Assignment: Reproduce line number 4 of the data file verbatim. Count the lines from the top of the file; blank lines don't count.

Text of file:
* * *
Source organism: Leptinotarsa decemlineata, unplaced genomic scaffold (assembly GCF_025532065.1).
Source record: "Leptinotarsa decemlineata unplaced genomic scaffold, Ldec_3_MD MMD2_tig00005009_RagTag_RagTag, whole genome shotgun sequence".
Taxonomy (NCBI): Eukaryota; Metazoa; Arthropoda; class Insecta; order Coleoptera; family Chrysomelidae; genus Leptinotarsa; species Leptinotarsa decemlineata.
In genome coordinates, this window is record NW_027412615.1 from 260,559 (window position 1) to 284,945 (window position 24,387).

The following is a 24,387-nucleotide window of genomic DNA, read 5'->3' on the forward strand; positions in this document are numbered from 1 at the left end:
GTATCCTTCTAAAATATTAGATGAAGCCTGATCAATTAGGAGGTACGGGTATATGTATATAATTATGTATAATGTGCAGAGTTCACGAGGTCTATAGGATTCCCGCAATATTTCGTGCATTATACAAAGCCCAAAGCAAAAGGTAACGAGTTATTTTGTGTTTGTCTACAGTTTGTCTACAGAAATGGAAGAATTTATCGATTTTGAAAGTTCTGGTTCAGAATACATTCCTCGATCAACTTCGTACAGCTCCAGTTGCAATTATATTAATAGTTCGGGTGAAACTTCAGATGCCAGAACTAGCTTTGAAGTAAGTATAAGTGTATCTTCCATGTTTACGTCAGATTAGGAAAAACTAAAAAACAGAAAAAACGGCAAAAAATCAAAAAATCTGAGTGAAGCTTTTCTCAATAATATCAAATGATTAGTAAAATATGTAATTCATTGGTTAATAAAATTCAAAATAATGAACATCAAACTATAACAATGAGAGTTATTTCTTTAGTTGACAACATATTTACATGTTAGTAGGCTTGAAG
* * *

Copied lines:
In genome coordinates, this window is record NW_027412615.1 from 260,559 (window position 1) to 284,945 (window position 24,387).